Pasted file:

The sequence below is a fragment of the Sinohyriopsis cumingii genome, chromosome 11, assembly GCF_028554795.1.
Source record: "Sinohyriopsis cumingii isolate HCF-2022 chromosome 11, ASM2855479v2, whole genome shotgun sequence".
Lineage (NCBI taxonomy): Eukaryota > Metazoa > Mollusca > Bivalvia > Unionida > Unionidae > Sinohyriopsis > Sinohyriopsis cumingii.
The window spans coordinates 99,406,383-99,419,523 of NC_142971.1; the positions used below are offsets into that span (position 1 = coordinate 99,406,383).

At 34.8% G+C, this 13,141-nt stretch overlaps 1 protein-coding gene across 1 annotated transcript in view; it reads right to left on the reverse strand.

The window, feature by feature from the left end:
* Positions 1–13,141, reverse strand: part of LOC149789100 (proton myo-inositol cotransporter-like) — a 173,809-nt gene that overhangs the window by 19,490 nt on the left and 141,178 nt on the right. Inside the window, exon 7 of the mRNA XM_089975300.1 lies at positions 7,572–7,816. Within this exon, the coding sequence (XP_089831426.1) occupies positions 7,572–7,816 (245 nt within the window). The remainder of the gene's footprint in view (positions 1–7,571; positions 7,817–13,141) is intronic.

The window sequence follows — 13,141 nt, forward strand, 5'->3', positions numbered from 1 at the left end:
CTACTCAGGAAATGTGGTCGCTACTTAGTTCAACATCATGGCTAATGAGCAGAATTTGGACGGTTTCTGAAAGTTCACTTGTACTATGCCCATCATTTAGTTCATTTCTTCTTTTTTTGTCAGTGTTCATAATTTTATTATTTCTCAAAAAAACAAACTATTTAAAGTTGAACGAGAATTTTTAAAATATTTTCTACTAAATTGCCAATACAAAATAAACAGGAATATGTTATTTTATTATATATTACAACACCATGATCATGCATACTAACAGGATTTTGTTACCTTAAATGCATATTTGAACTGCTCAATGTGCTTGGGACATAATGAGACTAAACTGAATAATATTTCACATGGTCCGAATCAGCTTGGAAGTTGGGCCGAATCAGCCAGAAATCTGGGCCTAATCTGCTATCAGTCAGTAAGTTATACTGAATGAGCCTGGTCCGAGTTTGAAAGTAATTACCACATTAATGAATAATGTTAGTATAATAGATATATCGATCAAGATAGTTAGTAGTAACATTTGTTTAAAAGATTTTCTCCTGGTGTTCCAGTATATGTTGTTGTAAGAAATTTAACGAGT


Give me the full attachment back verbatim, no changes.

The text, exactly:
The sequence below is a fragment of the Sinohyriopsis cumingii genome, chromosome 11, assembly GCF_028554795.1.
Source record: "Sinohyriopsis cumingii isolate HCF-2022 chromosome 11, ASM2855479v2, whole genome shotgun sequence".
Lineage (NCBI taxonomy): Eukaryota > Metazoa > Mollusca > Bivalvia > Unionida > Unionidae > Sinohyriopsis > Sinohyriopsis cumingii.
The window spans coordinates 99,406,383-99,419,523 of NC_142971.1; the positions used below are offsets into that span (position 1 = coordinate 99,406,383).

At 34.8% G+C, this 13,141-nt stretch overlaps 1 protein-coding gene across 1 annotated transcript in view; it reads right to left on the reverse strand.

The window, feature by feature from the left end:
* Positions 1–13,141, reverse strand: part of LOC149789100 (proton myo-inositol cotransporter-like) — a 173,809-nt gene that overhangs the window by 19,490 nt on the left and 141,178 nt on the right. Inside the window, exon 7 of the mRNA XM_089975300.1 lies at positions 7,572–7,816. Within this exon, the coding sequence (XP_089831426.1) occupies positions 7,572–7,816 (245 nt within the window). The remainder of the gene's footprint in view (positions 1–7,571; positions 7,817–13,141) is intronic.

The window sequence follows — 13,141 nt, forward strand, 5'->3', positions numbered from 1 at the left end:
CTACTCAGGAAATGTGGTCGCTACTTAGTTCAACATCATGGCTAATGAGCAGAATTTGGACGGTTTCTGAAAGTTCACTTGTACTATGCCCATCATTTAGTTCATTTCTTCTTTTTTTGTCAGTGTTCATAATTTTATTATTTCTCAAAAAAACAAACTATTTAAAGTTGAACGAGAATTTTTAAAATATTTTCTACTAAATTGCCAATACAAAATAAACAGGAATATGTTATTTTATTATATATTACAACACCATGATCATGCATACTAACAGGATTTTGTTACCTTAAATGCATATTTGAACTGCTCAATGTGCTTGGGACATAATGAGACTAAACTGAATAATATTTCACATGGTCCGAATCAGCTTGGAAGTTGGGCCGAATCAGCCAGAAATCTGGGCCTAATCTGCTATCAGTCAGTAAGTTATACTGAATGAGCCTGGTCCGAGTTTGAAAGTAATTACCACATTAATGAATAATGTTAGTATAATAGATATATCGATCAAGATAGTTAGTAGTAACATTTGTTTAAAAGATTTTCTCCTGGTGTTCCAGTATATGTTGTTGTAAGAAATTTAACGAGT